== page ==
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The role of diet and physical activity in post-transplant weight gain after renal transplantation

The role of diet and physical activity in post-transplant weight gain after renal transplantation

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BACKGROUND: Long-term survival of renal transplant recipients (RTR) has not improved over the past 20 yr. The question rises to what extent lifestyle factors play a role in post-transplant weight gain and its associated risks after transplantation. METHODS: Twenty-six RTR were measured for body weight, body composition, blood lipids, renal function, dietary intake, and physical activity at six wk, and three, six, and 12 months after transplantation. RESULTS: Weight gain ranged between -2.4 kg and 19.5 kg and was largely due to increase in body fat. RTR who remained body fat stable, showed more daily physical activity (p = 0.014), tended to consume less energy from drinks and dairy (p = 0.054), consumed less mono- and disaccharides (sugars) (p = 0.021) and ate more vegetables (p = 0.043) compared with those who gained body fat. Gain in body fat was strongly related to total cholesterol (r = 0.46, p = 0.017) and triglyceride (r = 0.511, p = 0.011) at one yr after transplantation. CONCLUSIONS: Gain in adiposity after renal transplantation is related to lifestyle factors such as high consumption of energy-rich drinks, high intake of mono- and disaccharides and low daily physical activity. RCTs are needed to investigate potential benefits of lifestyle intervention on long-term morbidity and mortality.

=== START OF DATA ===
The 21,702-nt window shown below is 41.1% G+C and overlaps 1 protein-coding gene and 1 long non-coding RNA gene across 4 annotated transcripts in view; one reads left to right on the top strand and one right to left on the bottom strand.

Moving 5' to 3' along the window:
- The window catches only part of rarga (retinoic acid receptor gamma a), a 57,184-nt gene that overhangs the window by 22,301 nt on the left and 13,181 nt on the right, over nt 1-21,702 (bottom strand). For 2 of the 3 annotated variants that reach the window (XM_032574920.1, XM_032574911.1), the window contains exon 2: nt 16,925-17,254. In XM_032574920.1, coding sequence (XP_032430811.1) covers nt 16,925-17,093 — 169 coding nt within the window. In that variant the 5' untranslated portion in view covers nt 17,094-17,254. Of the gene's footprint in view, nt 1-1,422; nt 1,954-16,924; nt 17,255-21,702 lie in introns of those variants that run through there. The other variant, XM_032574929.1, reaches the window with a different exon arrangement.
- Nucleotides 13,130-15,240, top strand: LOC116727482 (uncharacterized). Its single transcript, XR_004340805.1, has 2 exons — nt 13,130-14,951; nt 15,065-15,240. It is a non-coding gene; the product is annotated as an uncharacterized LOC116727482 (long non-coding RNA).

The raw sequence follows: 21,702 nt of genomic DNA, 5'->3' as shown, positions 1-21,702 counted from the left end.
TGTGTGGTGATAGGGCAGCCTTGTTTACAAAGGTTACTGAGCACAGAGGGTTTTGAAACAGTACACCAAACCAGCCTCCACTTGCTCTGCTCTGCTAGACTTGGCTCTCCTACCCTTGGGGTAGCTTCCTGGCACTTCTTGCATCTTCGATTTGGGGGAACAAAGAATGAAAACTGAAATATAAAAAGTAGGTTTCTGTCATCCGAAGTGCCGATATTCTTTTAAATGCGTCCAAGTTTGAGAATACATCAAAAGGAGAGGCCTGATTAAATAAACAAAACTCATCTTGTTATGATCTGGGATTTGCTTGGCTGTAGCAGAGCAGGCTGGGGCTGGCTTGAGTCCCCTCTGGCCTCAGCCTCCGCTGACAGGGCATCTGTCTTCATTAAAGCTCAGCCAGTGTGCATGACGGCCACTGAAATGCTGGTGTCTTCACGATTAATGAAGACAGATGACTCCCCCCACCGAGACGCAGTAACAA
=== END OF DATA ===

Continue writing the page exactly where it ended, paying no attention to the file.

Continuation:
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OrganisatieHanzehogeschool Groningen
LectoraatHealthy Ageing, Allied Health Care and Nursing
Gepubliceerd inClinical Transplantation Wiley Blackwell Publishing, Vol. 27, Uitgave: 4, Pagina's: 484-490
Datum2013-07
TypeArtikel
ISSN1399-0012
DOI10.1111/ctr.12149
TaalEngels

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